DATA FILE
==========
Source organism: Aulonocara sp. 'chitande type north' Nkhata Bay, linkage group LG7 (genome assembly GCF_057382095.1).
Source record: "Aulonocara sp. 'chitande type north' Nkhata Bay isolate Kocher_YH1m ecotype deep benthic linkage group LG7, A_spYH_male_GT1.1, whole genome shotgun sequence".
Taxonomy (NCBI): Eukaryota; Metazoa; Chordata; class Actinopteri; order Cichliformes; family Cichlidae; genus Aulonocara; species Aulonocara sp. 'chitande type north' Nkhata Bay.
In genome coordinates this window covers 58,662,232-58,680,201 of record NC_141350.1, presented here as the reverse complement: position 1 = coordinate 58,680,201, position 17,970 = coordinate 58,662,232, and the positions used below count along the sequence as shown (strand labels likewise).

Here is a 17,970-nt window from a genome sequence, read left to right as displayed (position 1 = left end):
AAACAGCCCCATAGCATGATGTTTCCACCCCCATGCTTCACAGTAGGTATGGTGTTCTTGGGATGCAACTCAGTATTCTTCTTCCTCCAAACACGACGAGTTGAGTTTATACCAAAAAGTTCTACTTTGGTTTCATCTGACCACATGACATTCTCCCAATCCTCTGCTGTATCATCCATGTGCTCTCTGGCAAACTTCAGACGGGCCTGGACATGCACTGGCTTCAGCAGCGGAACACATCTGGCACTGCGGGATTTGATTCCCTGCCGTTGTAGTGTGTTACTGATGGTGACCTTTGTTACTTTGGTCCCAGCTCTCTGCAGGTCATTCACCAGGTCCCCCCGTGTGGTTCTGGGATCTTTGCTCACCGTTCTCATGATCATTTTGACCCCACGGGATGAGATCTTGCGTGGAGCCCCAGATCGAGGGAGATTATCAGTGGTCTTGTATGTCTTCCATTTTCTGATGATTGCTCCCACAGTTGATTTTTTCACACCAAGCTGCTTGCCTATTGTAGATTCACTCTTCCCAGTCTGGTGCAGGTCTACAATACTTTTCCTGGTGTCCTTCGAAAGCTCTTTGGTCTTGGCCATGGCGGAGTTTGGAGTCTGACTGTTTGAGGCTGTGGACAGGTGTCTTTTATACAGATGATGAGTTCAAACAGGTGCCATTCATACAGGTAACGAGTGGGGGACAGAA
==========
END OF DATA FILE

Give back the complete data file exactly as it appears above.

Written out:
Source organism: Aulonocara sp. 'chitande type north' Nkhata Bay, linkage group LG7 (genome assembly GCF_057382095.1).
Source record: "Aulonocara sp. 'chitande type north' Nkhata Bay isolate Kocher_YH1m ecotype deep benthic linkage group LG7, A_spYH_male_GT1.1, whole genome shotgun sequence".
Taxonomy (NCBI): Eukaryota; Metazoa; Chordata; class Actinopteri; order Cichliformes; family Cichlidae; genus Aulonocara; species Aulonocara sp. 'chitande type north' Nkhata Bay.
In genome coordinates this window covers 58,662,232-58,680,201 of record NC_141350.1, presented here as the reverse complement: position 1 = coordinate 58,680,201, position 17,970 = coordinate 58,662,232, and the positions used below count along the sequence as shown (strand labels likewise).

Here is a 17,970-nt window from a genome sequence, read left to right as displayed (position 1 = left end):
AAACAGCCCCATAGCATGATGTTTCCACCCCCATGCTTCACAGTAGGTATGGTGTTCTTGGGATGCAACTCAGTATTCTTCTTCCTCCAAACACGACGAGTTGAGTTTATACCAAAAAGTTCTACTTTGGTTTCATCTGACCACATGACATTCTCCCAATCCTCTGCTGTATCATCCATGTGCTCTCTGGCAAACTTCAGACGGGCCTGGACATGCACTGGCTTCAGCAGCGGAACACATCTGGCACTGCGGGATTTGATTCCCTGCCGTTGTAGTGTGTTACTGATGGTGACCTTTGTTACTTTGGTCCCAGCTCTCTGCAGGTCATTCACCAGGTCCCCCCGTGTGGTTCTGGGATCTTTGCTCACCGTTCTCATGATCATTTTGACCCCACGGGATGAGATCTTGCGTGGAGCCCCAGATCGAGGGAGATTATCAGTGGTCTTGTATGTCTTCCATTTTCTGATGATTGCTCCCACAGTTGATTTTTTCACACCAAGCTGCTTGCCTATTGTAGATTCACTCTTCCCAGTCTGGTGCAGGTCTACAATACTTTTCCTGGTGTCCTTCGAAAGCTCTTTGGTCTTGGCCATGGCGGAGTTTGGAGTCTGACTGTTTGAGGCTGTGGACAGGTGTCTTTTATACAGATGATGAGTTCAAACAGGTGCCATTCATACAGGTAACGAGTGGGGGACAGAA